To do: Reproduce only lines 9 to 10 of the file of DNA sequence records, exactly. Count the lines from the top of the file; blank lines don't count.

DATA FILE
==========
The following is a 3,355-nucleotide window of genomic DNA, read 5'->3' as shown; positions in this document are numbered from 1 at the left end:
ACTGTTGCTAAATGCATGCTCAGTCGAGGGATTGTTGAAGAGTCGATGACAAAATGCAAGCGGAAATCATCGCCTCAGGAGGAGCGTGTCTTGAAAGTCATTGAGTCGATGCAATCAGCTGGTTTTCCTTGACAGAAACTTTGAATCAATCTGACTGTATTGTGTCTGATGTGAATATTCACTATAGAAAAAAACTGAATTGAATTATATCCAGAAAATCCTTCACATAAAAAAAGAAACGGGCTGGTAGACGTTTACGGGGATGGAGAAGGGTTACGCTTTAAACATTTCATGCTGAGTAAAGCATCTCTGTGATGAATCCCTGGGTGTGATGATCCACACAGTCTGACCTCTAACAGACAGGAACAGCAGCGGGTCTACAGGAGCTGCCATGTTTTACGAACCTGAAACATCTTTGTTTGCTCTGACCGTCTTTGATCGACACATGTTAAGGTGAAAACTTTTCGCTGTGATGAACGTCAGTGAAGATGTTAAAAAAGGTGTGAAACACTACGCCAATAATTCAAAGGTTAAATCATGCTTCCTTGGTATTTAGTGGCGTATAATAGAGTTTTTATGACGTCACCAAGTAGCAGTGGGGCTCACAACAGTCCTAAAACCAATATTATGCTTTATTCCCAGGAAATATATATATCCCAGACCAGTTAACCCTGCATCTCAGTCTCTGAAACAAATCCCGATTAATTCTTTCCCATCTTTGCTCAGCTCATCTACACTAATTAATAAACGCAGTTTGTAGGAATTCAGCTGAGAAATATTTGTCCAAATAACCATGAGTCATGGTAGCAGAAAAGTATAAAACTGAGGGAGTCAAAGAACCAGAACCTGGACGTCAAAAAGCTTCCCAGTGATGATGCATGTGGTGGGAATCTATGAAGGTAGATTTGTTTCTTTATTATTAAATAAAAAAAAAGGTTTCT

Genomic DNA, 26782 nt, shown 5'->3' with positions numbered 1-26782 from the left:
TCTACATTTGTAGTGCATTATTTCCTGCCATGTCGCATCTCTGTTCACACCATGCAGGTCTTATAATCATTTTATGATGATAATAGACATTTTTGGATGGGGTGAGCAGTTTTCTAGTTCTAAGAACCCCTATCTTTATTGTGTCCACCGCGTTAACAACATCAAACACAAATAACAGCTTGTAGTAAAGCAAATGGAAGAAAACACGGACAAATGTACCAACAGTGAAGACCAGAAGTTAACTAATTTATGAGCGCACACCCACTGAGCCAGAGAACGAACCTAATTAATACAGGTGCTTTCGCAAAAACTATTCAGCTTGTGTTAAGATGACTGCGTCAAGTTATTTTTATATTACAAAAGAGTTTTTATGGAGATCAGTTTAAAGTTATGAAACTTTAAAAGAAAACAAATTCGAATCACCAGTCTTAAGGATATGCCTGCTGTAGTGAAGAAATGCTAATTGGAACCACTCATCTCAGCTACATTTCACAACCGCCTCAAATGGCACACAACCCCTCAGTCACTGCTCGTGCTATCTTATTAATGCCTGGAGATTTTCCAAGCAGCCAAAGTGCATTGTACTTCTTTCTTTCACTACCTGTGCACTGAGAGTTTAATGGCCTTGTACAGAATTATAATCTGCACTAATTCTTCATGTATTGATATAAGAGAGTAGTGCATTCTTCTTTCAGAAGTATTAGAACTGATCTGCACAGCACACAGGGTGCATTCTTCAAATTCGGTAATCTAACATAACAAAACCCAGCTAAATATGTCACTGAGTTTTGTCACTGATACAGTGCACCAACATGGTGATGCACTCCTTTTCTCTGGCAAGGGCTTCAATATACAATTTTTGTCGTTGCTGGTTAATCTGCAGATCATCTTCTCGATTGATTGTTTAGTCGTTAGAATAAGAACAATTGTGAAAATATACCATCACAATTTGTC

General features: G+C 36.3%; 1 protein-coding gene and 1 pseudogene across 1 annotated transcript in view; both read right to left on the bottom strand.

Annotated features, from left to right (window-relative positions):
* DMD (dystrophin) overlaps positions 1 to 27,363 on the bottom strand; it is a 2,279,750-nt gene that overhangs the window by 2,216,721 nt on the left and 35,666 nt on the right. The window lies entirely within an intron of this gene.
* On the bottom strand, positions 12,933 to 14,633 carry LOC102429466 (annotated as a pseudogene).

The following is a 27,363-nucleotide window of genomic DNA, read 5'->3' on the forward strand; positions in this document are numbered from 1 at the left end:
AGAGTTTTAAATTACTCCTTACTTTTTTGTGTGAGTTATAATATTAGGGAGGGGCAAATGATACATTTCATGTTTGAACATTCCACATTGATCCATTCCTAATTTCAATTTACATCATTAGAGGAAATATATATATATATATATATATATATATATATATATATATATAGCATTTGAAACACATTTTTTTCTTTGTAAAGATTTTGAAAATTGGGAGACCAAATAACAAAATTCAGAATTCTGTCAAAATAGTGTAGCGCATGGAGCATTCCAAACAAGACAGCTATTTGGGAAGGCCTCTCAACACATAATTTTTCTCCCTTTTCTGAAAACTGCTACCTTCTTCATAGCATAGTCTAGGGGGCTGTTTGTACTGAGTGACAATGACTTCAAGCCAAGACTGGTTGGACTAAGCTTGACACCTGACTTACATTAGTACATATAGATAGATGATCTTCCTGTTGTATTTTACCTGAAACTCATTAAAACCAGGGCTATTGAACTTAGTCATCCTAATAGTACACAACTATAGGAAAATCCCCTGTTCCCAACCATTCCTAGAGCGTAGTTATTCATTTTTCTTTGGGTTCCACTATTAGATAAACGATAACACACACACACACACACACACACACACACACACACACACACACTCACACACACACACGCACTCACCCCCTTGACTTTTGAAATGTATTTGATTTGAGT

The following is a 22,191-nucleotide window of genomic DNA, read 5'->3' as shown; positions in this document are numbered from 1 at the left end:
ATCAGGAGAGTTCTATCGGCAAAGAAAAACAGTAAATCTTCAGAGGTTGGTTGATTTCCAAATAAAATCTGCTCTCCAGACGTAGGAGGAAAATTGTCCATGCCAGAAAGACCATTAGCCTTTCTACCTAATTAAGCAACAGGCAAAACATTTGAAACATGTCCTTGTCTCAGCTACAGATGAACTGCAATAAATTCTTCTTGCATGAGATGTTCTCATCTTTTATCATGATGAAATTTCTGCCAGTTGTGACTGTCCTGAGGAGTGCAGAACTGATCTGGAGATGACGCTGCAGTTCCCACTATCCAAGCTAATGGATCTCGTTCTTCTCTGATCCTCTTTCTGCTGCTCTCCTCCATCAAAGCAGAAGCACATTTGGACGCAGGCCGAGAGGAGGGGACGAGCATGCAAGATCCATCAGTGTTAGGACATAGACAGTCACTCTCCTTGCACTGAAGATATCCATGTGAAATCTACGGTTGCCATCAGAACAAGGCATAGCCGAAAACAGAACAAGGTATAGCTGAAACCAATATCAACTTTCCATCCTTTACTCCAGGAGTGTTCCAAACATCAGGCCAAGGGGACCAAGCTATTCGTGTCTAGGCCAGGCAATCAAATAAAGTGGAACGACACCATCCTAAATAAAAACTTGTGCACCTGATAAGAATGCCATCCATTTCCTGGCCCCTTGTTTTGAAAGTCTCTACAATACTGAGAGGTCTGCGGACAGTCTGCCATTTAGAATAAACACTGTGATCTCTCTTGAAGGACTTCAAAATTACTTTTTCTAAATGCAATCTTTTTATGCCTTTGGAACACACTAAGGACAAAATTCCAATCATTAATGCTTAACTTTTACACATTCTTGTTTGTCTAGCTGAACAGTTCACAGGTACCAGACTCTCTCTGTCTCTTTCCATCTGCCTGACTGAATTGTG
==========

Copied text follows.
The following is a 27,363-nucleotide window of genomic DNA, read 5'->3' on the forward strand; positions in this document are numbered from 1 at the left end:
AGAGTTTTAAATTACTCCTTACTTTTTTGTGTGAGTTATAATATTAGGGAGGGGCAAATGATACATTTCATGTTTGAACATTCCACATTGATCCATTCCTAATTTCAATTTACATCATTAGAGGAAATATATATATATATATATATATATATATATATATATATATATAGCATTTGAAACACATTTTTTTCTTTGTAAAGATTTTGAAAATTGGGAGACCAAATAACAAAATTCAGAATTCTGTCAAAATAGTGTAGCGCATGGAGCATTCCAAACAAGACAGCTATTTGGGAAGGCCTCTCAACACATAATTTTTCTCCCTTTTCTGAAAACTGCTACCTTCTTCATAGCATAGTCTAGGGGGCTGTTTGTACTGAGTGACAATGACTTCAAGCCAAGACTGGTTGGACTAAGCTTGACACCTGACTTACATTAGTACATATAGATAGATGATCTTCCTGTTGTATTTTACCTGAAACTCATTAAAACCAGGGCTATTGAACTTAGTCATCCTAATAGTACACAACTATAGGAAAATCCCCTGTTCCCAACCATTCCTAGAGCGTAGTTATTCATTTTTCTTTGGGTTCCACTATTAGATAAACGATAACACACACACACACACACACACACACACACACACACACACACACTCACACACACACACGCACTCACCCCCTTGACTTTTGAAATGTATTTGATTTGAGT